Mid-term elections: My final analysis
Well the voters spoke and what they said spoke volumes here locally especially at the school board level. I have not seen turnout numbers yet, but it seems there were better than expected turnouts especially for South DeKalb.
The Republican sacrificial lamb went down in flames against Hank Johnson. I will admit, I was not surprised by the Johnson victory. After all this is an overwhelmingly democratic district. What was surprising was that Liz Carter did not get a higher percentage of votes. Historically, Republicans have gotten about a third of the vote. Carter got only 25 percent. She lost all three counties, but kept it close in Rockdale and Gwinnett. In GWX she won 43 percent and I Rockdale she won 47 percent. It was DeKalb that cost her big time. DeKalb was won by Johnson 79 percent to 20 percent. That is a pure rejection by DeKalb voters of the Republican candidate. I cannot wait to see actual precinct numbers. Carter showed her face at events in South DeKalb more than Johnson, so I would like to see how bad she actually did in southern precincts. These numbers confirm to me that no Republican no matter how moderate can win in the fourth short of redistricting which is coming soon.
Democrat David Scott cruised into another term taking out Republican challenger Mike Crane by more than 2 to 1. Crane lost in every county in the district. The only county where it was close was Douglas, he was just over 1000 votes behind. The rest were a wash. The Secretary of State’s office is reporting that as of lunchtime Wednesday, only two-thirds of Cobbs vote had been recorded, but I doubt there are enough out there to change the outcome.
The two races above and the 5th district with John Lewis tells me that Democrats have a stranglehold on certain districts, and they can rest assured that those districts will deliver to the Democrats quite reliably. Now let’s see if the Democrats return the favor. To see just how the Democrats have DeKalb in their pocket, consider this; of the major statewide races (Gov., Lt. Gov., SOS, AG, Insurance and Agriculture Commissioner, Labor Commissioner and State School Super.), every Democrat running for those offices got 70 plus percent of the vote.
I did not cover the Governor’s race to tough because after the primary it was obvious which party was going to be in the state capitol. What I do want to touch on is redistricting. The Republicans hold all the key statewide positions that influence how districts will be drawn. With Georgia’s population growth in the last decade we are going to get at least one additional House representative and possibly a second. If that’s the case, districts will have to be redrawn. Democrats are going to have a tough time getting districts drawn anywhere near what they want to see. And although the Obama Justice Department has to approve any possible redraw, it is going to be very interesting to see where we all fall in the new order. DeKalb which covers parts of four districts, could see drastic changes in the next year or so. Watch the 13th. People do not like how it meanders around the perimeter from South DeKalb To southern Cobb County. Also watch the 4th. One representative is rumored to want to see the sixth drop further down from its present borders.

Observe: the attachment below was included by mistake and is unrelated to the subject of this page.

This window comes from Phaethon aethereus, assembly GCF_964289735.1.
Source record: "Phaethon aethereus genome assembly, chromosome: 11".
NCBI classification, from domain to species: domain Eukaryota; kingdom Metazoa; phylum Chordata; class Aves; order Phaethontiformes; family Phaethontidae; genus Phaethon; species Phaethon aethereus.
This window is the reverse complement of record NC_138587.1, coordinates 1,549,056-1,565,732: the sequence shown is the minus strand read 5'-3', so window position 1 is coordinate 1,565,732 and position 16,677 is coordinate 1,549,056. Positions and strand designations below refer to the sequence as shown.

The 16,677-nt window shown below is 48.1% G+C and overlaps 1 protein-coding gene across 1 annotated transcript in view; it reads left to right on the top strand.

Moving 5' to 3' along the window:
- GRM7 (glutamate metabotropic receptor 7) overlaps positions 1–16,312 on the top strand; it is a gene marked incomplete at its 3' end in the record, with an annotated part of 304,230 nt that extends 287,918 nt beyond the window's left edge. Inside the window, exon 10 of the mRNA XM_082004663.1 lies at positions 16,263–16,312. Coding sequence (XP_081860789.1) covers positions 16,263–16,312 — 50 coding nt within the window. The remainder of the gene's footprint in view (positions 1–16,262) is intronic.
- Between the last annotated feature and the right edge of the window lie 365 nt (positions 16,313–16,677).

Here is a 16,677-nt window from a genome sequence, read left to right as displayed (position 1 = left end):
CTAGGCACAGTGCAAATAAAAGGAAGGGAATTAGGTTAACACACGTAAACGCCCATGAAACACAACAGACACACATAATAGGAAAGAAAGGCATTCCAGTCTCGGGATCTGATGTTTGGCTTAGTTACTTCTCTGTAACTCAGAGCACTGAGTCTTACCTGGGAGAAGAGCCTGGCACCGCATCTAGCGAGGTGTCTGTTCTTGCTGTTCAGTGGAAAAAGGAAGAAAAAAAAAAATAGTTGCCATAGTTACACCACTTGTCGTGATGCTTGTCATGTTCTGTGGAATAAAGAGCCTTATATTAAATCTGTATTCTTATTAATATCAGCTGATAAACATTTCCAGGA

Now to the school board. When I first saw initial results on election night around 10 pm I was livid. All of the challengers were behind and behind big. Within a couple of hours the numbers had started to settle and things did not look too bad. As it stands now, no incumbent was defeated outright. District 1 and 7 are going to a runoff. District 3, 5, and 9 are wins for the incumbent. If all things hold as they are, only two seats stand a chance at changing. To me that is not enough. It says overall the citizens are satisfied with the direction of the school board. Donna Edler came close to unseating Zepora Roberts, but fell short. In district 1 Nancy Jester finished at the top but could not clear the 50 plus 1 hurdle. Two things about the run-off in both districts. In both, the incumbent actually received less votes. In District 1 if you combine jesters totals with that of Merope Gillis, the voters actually wanted Jim Redovian out. The voters who wanted Redovian out just split on who they wanted. The same was evident in the 7th. Sixty-one percent of votes cast were against Zepora Roberts. If these trends hold those two seats are gains for those who think it is time for a change. The second observation is will enough voters remain discontent and return to the polls to deliver the message they sent on Tuesday. After all people wanted to see something change in those two districts. If bad news continues to flow out about DeKalb schools then the challengers can win. If the fight is gone and people do not show, the incumbents can get more of their people to the polls and that means sure defeat in the run-off for Jester and Edler.
A couple of other things on the board. Jay Cunningham received 64 percent of the vote in district 5. A man with a felony theft conviction and possible conflicts of interest should have had a rougher time than he did. What is really depressing is that there was one a possibly two candidates that were clearly qualified to do the job. In the past SACS has said that accreditation was not on the line in DeKalb. The also stated they wanted to see how the lections turn out. If none of the challengers’ win in run-offs, will this affect SACS view of the system.
DeKalb Results here: http://web.co.dekalb.ga.us/Voter/pdf/GEResult11102010.pdf